Amusement parks. Vacation. Time to decompress. We all need and crave recreation and refreshment, but somehow, we often find ourselves not as refreshed as we hoped to be. I think this problem has to do with the fourteenth shift in thinking since the Enlightenment–replacing the former idea of leisure with the very different idea of amusement.
Tag: Arts & Humanities
Historical “knowledge” was not the only casualty of the Enlightenment. Knowledge of moral and philosophical truth fared no better. I’ll outline how this led to our modern assumptions concerning what we can or cannot know about what is good, true, and beautiful.
This article is the third blog in my series that discusses the importance of remembering Jesus is fully human as we celebrate the Advent season. Last week, I suggested that we devalue the worth of God’s creation (including ourselves) if we forget Jesus’ humanity. And Christians often do this very thing when they prize the spiritual to the denigration of the physical world. To highlight this issue, I pointed out three of at least seven ways Christians practice a Christian Gnosticism. This week, I will elaborate on the remaining four ways we forget his humanness and thus fall into the gnostic trap.
Artists are able to see beauty before it exists, and bring it into being, taking raw materials such as paint, canvas, clay, metal, fabric, notes, words or movement, and producing something of value. I believe this is what Christians are called to do in culture—take what God has created and produce something of value, which leads to human flourishing and the common good. As Ted Turnau puts it, “God commands us to develop his creation. It makes sense, then, that the Bible begins with a garden and ends with a city.” (Popologetics: Popular Culture in Christian Perspective, p. 54)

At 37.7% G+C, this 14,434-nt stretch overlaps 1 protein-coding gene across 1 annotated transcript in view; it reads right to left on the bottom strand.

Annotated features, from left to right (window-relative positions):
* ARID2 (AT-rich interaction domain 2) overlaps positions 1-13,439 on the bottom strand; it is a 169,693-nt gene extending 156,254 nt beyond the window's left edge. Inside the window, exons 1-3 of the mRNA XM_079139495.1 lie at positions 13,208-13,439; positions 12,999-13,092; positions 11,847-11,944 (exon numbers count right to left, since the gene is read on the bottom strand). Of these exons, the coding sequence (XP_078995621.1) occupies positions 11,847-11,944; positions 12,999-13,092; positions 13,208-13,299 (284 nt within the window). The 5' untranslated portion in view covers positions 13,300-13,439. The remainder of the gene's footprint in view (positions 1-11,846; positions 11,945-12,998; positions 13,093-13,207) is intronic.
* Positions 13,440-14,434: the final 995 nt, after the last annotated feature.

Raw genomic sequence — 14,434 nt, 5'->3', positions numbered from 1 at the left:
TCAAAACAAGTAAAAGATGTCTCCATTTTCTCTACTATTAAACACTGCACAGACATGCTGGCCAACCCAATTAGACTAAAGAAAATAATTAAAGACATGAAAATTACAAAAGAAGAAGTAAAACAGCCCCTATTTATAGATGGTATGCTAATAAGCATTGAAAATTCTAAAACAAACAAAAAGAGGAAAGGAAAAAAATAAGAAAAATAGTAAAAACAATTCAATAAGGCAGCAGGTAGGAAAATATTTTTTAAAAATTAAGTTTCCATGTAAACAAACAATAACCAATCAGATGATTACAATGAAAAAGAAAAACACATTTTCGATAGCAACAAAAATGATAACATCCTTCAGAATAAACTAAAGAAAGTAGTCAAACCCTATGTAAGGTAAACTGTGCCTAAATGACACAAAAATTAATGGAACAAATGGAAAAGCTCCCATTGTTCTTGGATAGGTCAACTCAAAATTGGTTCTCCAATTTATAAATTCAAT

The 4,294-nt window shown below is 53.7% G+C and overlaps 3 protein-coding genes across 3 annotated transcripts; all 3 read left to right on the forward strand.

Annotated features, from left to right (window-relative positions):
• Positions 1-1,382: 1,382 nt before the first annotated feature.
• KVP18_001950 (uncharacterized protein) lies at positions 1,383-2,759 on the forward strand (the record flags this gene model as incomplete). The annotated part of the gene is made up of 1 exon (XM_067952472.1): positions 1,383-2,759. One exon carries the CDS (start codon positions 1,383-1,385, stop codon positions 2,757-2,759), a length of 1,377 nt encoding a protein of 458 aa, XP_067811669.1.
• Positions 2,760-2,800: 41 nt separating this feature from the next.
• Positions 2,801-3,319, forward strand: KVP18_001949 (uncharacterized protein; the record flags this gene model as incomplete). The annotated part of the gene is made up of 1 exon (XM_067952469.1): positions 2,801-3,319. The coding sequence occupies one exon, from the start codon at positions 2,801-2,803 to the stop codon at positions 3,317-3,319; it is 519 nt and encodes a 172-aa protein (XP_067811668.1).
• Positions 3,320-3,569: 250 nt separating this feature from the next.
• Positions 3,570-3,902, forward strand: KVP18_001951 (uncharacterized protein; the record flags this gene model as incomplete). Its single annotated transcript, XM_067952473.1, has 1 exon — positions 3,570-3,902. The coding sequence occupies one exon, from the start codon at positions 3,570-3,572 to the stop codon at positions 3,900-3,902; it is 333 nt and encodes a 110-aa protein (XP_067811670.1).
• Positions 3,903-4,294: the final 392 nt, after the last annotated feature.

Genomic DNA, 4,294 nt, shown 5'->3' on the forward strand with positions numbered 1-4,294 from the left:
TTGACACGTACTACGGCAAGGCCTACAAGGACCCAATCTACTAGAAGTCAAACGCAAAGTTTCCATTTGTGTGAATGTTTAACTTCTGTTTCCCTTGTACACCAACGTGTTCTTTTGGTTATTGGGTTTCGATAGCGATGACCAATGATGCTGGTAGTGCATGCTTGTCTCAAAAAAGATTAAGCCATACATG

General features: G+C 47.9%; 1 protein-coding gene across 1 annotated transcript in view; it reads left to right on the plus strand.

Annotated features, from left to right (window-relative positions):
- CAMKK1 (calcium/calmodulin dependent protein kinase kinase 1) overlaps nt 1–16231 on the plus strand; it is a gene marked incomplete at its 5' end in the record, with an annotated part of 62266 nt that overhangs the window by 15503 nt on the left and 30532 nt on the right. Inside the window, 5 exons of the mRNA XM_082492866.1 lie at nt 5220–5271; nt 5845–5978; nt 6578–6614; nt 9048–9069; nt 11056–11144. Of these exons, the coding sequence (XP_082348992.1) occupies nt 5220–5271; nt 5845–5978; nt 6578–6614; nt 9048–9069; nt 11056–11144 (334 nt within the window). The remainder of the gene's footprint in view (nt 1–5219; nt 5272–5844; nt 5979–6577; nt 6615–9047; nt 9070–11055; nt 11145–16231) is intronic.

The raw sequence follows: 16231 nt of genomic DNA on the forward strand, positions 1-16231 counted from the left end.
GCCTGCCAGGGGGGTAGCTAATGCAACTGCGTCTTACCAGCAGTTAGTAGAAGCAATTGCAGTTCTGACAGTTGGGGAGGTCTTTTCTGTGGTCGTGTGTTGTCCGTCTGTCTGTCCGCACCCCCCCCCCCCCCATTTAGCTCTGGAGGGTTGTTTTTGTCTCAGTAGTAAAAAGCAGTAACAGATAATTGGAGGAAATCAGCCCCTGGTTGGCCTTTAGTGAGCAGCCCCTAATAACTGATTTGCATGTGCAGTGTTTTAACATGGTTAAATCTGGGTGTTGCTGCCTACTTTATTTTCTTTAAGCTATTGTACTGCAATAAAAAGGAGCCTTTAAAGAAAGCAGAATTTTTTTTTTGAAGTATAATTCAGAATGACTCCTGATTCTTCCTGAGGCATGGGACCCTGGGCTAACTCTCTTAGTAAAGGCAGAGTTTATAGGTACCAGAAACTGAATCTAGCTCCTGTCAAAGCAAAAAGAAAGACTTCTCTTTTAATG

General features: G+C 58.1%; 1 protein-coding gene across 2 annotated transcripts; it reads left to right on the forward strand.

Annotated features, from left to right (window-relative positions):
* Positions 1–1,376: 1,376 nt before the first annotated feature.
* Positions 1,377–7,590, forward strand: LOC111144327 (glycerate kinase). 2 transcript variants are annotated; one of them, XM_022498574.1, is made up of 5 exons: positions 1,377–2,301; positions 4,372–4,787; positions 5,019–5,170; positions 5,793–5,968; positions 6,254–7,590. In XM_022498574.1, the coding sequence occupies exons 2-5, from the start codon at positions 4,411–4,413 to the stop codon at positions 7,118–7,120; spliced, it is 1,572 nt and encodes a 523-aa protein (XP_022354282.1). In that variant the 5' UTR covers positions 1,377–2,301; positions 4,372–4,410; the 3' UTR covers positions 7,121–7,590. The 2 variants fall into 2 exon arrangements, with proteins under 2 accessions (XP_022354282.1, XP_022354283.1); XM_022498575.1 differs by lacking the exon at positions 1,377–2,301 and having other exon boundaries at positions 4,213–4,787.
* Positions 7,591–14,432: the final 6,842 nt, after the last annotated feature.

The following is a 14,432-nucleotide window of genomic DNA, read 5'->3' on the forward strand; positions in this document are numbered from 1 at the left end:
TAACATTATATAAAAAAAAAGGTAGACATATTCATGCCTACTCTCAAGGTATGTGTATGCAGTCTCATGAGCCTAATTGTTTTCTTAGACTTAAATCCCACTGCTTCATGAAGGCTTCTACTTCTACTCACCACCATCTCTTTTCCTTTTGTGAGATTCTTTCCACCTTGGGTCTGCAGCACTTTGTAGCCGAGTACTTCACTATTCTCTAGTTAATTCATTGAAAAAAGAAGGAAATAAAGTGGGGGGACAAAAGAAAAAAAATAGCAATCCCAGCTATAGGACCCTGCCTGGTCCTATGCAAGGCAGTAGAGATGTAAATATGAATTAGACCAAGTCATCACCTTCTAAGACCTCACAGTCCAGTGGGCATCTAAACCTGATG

Wanting to avoid the extremes of the Demolition Engineer, many Christians go to the other extreme—a Cheerleader of culture. But this is equally unbiblical and problematic.
My friend was a Demolition Engineer in the Army. He complains that now he can’t enjoy beautiful architecture—his mind immediately goes to where to put the charges in order to destroy the building. This is how many Christians relate to culture.
In my last post, I shared the first way biblical truth always shows up in the movies we watch. Yet there are two more ways that we should notice as well. Each of these should regularly remind us of the Gospel in our own lives and give us “common ground” from which to discuss biblical truth with those around us.
During the holidays I had the chance to see a play and several movies (a rare treat!) I was struck by three biblical themes that were central to them all. By highlighting these themes in conversations with our children and friends we have ready-made examples to help them understand the great truths of the Gospel, as well as remind us of the grace of the Gospel in our lives!
Last week I began discussing a second reason we should reflect on the humanity of Christ this Christmas season. I shared four of the seven ways we forget this (“Christian Gnosticism”), and the harmful effects this has on us. In this post, I will share the last four. (These reasons were just too important to cram into the few weeks leading up to Christmas!)